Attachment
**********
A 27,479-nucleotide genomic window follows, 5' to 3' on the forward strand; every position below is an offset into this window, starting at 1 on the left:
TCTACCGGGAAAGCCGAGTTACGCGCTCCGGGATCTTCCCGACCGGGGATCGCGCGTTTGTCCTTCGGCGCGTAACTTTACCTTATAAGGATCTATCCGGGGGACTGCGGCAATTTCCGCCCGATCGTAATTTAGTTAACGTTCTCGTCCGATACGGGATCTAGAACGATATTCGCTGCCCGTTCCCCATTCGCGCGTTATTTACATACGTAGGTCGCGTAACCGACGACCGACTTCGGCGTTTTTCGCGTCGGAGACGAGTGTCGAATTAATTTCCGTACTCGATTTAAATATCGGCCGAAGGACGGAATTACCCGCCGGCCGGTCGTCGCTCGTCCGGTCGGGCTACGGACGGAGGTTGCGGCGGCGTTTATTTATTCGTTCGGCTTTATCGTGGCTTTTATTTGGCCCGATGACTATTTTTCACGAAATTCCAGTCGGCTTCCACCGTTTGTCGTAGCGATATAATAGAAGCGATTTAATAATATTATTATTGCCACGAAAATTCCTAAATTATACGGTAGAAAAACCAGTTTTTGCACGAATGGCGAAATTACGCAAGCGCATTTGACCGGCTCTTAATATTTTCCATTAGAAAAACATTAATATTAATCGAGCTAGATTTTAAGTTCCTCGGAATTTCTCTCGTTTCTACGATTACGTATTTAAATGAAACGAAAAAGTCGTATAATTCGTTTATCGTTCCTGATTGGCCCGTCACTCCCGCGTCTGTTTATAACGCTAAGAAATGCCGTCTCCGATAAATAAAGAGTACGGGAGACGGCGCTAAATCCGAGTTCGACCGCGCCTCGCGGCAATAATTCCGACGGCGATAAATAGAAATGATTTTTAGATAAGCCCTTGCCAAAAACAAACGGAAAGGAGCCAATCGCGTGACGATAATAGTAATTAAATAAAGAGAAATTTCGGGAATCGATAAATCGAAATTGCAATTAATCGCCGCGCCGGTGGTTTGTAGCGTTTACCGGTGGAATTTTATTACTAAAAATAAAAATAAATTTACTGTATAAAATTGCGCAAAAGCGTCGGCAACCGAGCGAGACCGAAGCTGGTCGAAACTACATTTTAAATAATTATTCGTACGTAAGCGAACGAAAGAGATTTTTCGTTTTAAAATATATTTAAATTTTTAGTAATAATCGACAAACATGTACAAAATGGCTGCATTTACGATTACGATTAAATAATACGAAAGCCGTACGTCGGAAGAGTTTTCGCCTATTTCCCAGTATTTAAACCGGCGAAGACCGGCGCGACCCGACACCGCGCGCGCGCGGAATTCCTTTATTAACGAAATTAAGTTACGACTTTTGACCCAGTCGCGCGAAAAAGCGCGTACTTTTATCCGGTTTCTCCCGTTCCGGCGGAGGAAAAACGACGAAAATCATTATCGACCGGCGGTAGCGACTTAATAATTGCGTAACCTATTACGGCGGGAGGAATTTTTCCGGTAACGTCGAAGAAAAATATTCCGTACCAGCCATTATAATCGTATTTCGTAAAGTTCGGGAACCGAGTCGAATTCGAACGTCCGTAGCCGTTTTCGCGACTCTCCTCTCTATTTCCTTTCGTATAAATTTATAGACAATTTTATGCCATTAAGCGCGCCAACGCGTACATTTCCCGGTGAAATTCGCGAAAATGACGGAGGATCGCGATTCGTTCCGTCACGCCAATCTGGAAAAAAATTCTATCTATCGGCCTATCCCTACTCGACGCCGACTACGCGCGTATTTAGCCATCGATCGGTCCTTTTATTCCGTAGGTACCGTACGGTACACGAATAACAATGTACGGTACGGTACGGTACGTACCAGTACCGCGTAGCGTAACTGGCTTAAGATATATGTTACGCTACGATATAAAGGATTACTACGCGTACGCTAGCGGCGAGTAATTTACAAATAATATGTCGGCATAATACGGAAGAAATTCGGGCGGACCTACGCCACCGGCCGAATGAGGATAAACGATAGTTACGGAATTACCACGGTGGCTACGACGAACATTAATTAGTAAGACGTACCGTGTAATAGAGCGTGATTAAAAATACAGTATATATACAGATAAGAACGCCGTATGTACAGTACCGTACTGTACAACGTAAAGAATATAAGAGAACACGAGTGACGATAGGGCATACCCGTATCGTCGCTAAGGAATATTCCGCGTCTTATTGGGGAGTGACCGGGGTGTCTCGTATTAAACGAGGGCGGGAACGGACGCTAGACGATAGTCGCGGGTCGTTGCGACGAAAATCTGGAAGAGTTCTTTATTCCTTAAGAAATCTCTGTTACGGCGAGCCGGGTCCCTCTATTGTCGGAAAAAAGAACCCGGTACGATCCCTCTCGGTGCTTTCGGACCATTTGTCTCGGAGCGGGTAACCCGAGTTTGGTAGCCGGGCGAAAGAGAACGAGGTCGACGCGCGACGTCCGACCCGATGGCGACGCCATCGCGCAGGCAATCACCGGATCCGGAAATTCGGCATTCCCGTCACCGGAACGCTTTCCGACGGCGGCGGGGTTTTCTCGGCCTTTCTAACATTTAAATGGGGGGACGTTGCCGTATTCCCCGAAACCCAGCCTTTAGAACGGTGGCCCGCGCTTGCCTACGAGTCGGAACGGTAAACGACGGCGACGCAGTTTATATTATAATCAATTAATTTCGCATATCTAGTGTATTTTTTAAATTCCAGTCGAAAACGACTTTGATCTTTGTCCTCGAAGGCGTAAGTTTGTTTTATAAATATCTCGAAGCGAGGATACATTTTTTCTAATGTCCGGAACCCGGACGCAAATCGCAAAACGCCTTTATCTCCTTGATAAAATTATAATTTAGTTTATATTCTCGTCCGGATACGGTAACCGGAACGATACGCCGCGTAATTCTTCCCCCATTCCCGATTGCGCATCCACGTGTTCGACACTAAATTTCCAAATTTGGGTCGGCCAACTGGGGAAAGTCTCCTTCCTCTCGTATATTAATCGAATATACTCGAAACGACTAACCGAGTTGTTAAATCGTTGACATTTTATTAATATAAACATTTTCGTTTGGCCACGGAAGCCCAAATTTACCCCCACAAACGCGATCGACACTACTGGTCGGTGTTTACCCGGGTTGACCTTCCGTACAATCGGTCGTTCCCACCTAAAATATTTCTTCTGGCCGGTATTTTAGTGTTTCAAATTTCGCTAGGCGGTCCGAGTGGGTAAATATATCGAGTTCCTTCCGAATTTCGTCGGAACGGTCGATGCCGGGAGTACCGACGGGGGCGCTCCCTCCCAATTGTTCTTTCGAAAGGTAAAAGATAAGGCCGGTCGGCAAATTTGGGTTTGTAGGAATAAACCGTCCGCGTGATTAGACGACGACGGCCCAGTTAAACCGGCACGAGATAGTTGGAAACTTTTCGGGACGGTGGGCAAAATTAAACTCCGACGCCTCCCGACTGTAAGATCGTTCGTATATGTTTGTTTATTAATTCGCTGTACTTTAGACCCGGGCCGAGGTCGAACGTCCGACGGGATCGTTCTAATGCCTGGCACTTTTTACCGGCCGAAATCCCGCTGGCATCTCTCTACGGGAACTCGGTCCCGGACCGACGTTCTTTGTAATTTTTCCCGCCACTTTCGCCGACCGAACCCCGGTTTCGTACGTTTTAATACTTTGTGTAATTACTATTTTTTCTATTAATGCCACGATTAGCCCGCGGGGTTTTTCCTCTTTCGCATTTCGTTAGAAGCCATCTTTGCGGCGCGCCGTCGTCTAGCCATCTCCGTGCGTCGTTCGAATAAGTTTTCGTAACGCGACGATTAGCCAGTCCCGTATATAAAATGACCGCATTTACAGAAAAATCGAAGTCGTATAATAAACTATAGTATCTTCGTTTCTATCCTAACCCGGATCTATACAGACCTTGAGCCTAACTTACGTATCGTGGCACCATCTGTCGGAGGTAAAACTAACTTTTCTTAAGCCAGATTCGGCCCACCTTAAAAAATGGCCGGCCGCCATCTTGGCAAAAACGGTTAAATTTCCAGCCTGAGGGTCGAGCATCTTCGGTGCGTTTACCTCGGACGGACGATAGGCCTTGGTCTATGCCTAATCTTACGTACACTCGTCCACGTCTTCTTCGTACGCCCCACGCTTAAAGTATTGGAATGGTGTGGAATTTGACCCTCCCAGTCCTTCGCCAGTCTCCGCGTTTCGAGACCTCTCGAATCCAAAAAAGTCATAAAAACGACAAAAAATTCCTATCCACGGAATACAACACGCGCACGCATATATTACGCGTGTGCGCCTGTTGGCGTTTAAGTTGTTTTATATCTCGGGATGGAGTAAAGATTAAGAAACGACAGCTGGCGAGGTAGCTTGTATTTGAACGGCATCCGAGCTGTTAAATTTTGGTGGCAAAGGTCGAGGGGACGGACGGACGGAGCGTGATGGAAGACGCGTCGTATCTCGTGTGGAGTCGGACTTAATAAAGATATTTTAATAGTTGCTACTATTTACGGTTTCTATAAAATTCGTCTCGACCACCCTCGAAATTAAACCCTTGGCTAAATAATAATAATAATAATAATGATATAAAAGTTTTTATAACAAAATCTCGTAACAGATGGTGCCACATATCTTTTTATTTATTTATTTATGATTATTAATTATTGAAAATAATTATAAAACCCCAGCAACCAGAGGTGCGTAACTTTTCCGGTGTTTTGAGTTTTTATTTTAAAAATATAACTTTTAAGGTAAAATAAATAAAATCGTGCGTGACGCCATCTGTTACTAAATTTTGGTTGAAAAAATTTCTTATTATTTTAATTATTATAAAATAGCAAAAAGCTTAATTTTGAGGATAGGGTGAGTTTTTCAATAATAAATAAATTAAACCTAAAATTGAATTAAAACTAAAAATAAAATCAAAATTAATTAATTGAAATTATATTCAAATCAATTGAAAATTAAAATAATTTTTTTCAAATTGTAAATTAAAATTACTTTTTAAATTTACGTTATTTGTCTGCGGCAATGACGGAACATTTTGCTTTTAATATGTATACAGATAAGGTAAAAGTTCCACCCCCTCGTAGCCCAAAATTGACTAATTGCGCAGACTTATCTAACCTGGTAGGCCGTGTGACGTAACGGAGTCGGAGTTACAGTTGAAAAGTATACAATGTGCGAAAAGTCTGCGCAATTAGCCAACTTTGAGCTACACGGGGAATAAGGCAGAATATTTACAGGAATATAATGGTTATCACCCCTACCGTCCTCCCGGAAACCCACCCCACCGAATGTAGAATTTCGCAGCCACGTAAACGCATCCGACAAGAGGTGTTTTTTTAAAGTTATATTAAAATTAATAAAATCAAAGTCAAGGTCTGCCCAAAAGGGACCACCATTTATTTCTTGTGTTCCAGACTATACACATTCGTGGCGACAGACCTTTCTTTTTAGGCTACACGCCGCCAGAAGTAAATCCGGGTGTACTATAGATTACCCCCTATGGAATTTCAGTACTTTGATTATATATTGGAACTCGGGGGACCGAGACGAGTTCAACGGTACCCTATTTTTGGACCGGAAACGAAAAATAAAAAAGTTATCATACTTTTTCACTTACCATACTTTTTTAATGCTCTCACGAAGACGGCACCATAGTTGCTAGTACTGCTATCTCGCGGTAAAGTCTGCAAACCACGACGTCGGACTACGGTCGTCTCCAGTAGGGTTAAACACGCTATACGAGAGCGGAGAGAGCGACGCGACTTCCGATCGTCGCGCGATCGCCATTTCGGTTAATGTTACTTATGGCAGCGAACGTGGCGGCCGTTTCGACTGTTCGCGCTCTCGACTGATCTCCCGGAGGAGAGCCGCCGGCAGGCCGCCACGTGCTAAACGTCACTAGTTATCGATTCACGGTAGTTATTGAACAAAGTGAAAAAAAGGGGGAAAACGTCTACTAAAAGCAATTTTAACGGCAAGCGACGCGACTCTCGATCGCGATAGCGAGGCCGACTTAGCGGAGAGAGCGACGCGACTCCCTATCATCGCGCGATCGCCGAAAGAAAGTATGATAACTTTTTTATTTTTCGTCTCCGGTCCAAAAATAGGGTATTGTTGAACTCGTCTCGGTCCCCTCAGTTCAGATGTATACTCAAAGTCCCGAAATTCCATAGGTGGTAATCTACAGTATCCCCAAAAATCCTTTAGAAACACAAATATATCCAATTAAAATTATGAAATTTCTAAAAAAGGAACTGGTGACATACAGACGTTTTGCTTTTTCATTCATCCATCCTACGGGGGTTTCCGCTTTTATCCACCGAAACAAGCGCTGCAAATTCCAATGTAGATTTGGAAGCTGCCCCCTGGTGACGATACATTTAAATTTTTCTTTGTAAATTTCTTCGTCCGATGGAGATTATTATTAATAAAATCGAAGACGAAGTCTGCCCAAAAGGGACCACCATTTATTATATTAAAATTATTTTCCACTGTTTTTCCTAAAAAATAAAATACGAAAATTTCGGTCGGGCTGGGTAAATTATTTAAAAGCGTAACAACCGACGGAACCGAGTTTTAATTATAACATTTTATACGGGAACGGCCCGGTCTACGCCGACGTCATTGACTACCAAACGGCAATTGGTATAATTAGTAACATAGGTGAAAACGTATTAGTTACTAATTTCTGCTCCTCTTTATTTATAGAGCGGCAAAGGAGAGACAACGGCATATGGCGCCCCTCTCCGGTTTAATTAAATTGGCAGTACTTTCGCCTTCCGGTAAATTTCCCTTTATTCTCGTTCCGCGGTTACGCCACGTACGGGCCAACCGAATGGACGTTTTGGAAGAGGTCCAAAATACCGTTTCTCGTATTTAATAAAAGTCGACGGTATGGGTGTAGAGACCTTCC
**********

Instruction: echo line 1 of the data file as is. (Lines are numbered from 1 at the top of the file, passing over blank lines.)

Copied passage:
A 27,479-nucleotide genomic window follows, 5' to 3' on the forward strand; every position below is an offset into this window, starting at 1 on the left: